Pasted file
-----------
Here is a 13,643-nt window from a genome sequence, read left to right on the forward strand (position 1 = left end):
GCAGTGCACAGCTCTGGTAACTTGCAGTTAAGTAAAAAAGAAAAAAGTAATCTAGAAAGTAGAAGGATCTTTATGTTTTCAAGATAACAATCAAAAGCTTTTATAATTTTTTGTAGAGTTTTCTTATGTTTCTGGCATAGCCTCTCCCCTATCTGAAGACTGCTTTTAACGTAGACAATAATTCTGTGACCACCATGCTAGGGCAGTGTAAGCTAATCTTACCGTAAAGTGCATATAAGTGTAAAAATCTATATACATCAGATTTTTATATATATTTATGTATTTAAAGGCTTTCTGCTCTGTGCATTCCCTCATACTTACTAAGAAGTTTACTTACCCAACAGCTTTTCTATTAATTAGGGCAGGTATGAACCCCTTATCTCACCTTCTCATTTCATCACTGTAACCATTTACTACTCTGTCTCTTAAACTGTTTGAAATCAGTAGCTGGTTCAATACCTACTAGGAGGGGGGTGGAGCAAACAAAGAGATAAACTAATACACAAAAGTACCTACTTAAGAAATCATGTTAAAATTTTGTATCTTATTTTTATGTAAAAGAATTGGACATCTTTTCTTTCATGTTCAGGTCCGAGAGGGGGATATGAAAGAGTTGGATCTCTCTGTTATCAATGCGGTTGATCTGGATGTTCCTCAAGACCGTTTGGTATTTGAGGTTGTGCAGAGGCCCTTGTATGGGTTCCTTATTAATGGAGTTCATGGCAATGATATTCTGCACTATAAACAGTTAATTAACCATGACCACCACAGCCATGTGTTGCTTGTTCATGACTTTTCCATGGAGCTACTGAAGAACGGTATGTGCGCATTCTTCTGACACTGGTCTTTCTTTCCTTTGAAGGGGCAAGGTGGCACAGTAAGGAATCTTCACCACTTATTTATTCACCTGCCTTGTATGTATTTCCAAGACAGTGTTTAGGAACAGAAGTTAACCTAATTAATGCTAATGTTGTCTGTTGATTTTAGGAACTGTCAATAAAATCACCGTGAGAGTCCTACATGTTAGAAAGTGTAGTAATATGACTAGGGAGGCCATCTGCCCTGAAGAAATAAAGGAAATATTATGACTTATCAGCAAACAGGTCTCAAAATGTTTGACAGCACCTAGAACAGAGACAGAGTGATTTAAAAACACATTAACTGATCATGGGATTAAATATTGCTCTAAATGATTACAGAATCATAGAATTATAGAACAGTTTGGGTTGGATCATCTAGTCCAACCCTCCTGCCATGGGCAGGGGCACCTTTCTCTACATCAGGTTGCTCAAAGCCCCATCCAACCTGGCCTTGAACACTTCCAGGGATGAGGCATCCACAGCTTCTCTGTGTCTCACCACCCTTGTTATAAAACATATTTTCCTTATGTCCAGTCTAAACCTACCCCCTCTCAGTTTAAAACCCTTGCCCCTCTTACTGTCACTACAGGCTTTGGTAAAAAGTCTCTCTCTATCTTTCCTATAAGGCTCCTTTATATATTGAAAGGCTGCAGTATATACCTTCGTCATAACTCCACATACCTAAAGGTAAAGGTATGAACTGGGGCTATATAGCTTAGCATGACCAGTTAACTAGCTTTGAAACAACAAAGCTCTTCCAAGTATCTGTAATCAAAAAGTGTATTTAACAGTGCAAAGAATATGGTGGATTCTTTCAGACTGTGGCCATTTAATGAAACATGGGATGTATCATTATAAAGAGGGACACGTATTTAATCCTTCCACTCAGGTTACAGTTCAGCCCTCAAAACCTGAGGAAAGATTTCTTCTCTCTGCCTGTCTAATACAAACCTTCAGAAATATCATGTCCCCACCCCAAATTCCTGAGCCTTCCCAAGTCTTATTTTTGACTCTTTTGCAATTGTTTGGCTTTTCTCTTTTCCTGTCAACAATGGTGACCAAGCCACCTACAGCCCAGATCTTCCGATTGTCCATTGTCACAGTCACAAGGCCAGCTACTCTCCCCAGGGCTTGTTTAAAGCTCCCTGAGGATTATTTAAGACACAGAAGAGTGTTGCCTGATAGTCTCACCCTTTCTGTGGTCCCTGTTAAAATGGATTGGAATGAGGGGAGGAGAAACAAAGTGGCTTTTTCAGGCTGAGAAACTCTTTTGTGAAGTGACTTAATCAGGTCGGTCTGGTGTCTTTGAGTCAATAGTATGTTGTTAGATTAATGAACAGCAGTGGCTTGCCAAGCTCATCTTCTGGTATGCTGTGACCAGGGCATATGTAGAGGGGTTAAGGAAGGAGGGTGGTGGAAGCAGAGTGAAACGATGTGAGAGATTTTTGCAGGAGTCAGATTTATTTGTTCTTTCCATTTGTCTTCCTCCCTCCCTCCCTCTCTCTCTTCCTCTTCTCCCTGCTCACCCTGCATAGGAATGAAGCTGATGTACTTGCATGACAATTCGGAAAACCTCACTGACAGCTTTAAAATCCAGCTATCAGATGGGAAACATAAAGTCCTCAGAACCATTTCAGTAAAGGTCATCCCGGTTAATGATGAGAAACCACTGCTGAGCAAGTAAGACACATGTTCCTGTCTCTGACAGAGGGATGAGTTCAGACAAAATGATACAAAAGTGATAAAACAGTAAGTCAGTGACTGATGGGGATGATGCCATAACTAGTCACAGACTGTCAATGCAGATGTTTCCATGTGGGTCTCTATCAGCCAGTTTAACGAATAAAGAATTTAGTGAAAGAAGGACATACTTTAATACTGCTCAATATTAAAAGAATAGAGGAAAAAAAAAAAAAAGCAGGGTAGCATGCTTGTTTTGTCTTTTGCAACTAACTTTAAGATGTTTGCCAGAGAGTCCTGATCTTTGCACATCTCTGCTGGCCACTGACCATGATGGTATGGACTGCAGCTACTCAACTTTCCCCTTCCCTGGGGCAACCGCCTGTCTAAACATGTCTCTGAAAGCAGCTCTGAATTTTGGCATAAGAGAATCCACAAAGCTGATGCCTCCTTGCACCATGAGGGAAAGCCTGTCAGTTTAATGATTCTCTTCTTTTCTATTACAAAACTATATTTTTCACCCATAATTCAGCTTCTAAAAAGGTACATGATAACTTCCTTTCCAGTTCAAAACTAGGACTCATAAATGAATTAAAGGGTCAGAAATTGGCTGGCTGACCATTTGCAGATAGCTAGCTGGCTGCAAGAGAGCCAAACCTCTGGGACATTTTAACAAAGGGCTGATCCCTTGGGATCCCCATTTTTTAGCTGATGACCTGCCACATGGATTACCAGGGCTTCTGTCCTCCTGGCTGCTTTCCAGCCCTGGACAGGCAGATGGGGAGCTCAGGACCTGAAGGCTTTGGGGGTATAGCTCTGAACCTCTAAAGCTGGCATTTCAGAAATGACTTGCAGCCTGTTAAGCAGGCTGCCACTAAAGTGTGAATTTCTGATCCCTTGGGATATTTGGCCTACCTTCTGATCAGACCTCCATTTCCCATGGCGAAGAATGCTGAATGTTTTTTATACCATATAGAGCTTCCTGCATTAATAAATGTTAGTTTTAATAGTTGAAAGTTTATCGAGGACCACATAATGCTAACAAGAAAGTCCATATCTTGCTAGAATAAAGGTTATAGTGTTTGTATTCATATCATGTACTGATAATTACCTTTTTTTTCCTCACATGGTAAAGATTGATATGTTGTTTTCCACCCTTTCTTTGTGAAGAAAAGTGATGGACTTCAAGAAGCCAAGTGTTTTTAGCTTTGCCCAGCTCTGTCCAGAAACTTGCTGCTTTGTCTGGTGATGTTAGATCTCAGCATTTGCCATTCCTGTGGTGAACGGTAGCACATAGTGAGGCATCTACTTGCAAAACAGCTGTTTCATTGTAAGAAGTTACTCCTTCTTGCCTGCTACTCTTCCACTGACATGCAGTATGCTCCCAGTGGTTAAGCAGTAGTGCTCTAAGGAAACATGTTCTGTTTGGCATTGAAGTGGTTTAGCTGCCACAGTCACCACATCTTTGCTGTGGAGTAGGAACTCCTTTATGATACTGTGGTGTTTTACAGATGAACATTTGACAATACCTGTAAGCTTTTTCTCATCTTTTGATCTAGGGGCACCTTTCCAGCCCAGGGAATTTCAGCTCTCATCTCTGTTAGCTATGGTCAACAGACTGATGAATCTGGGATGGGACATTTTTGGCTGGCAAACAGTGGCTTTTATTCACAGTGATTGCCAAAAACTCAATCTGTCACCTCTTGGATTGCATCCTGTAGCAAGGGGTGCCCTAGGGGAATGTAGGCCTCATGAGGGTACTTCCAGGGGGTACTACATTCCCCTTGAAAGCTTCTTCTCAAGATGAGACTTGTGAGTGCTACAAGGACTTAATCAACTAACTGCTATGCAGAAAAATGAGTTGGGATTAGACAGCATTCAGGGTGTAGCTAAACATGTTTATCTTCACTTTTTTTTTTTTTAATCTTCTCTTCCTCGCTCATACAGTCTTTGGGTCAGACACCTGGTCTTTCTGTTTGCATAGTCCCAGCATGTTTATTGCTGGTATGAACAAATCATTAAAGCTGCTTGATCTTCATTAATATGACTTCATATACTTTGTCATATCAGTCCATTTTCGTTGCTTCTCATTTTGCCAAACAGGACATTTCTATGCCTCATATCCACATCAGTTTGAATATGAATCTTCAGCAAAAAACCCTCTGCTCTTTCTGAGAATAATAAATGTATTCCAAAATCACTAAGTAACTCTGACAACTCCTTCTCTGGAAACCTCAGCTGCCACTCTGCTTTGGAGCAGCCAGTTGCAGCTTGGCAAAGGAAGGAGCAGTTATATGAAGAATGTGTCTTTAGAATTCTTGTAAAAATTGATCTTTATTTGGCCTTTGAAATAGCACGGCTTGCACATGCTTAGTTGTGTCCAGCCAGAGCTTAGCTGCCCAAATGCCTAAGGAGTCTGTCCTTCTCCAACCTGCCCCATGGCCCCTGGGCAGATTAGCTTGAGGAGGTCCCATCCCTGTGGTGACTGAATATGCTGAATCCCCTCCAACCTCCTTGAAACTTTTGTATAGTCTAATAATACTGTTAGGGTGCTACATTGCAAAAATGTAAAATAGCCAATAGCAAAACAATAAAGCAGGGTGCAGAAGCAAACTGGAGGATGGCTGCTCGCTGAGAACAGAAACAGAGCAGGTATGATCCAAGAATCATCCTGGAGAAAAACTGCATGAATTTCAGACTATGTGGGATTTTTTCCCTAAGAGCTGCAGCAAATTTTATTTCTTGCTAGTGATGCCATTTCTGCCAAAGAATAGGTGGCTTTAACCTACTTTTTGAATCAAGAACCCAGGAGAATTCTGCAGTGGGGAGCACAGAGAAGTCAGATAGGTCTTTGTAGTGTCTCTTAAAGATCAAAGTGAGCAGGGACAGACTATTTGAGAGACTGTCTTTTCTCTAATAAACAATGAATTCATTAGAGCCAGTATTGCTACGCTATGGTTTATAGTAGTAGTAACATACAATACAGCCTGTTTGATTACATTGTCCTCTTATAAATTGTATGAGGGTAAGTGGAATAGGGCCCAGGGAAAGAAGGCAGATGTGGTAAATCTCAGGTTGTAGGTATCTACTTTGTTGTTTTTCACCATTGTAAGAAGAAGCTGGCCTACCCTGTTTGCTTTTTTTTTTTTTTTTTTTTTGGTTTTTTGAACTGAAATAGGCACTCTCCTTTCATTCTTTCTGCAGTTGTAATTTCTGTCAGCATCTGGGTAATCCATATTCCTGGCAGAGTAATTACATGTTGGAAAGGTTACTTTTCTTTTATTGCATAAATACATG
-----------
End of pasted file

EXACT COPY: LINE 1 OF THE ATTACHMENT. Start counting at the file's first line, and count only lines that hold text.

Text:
Here is a 13,643-nt window from a genome sequence, read left to right on the forward strand (position 1 = left end):